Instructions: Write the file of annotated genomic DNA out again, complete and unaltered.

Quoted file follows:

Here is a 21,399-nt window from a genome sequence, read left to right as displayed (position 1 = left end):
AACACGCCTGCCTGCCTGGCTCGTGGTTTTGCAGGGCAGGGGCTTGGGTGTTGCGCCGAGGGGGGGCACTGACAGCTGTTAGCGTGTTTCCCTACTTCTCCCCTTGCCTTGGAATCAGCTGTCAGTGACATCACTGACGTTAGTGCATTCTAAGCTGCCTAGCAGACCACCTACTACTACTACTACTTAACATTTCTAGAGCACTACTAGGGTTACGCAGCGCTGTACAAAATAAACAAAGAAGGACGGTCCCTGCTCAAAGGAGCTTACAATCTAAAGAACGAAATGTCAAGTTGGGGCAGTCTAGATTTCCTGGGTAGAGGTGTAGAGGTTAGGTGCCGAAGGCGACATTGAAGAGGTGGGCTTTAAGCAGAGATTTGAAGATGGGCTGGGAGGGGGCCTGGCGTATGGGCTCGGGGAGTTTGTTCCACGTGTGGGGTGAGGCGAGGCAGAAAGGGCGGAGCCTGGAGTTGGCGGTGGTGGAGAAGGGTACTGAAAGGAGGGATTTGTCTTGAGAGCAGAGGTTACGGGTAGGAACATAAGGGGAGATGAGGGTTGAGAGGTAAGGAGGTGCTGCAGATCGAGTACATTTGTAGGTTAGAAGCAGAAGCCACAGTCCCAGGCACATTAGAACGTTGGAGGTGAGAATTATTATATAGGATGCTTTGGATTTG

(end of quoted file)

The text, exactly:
Here is a 21,399-nt window from a genome sequence, read left to right as displayed (position 1 = left end):
AACACGCCTGCCTGCCTGGCTCGTGGTTTTGCAGGGCAGGGGCTTGGGTGTTGCGCCGAGGGGGGGCACTGACAGCTGTTAGCGTGTTTCCCTACTTCTCCCCTTGCCTTGGAATCAGCTGTCAGTGACATCACTGACGTTAGTGCATTCTAAGCTGCCTAGCAGACCACCTACTACTACTACTACTTAACATTTCTAGAGCACTACTAGGGTTACGCAGCGCTGTACAAAATAAACAAAGAAGGACGGTCCCTGCTCAAAGGAGCTTACAATCTAAAGAACGAAATGTCAAGTTGGGGCAGTCTAGATTTCCTGGGTAGAGGTGTAGAGGTTAGGTGCCGAAGGCGACATTGAAGAGGTGGGCTTTAAGCAGAGATTTGAAGATGGGCTGGGAGGGGGCCTGGCGTATGGGCTCGGGGAGTTTGTTCCACGTGTGGGGTGAGGCGAGGCAGAAAGGGCGGAGCCTGGAGTTGGCGGTGGTGGAGAAGGGTACTGAAAGGAGGGATTTGTCTTGAGAGCAGAGGTTACGGGTAGGAACATAAGGGGAGATGAGGGTTGAGAGGTAAGGAGGTGCTGCAGATCGAGTACATTTGTAGGTTAGAAGCAGAAGCCACAGTCCCAGGCACATTAGAACGTTGGAGGTGAGAATTATTATATAGGATGCTTTGGATTTG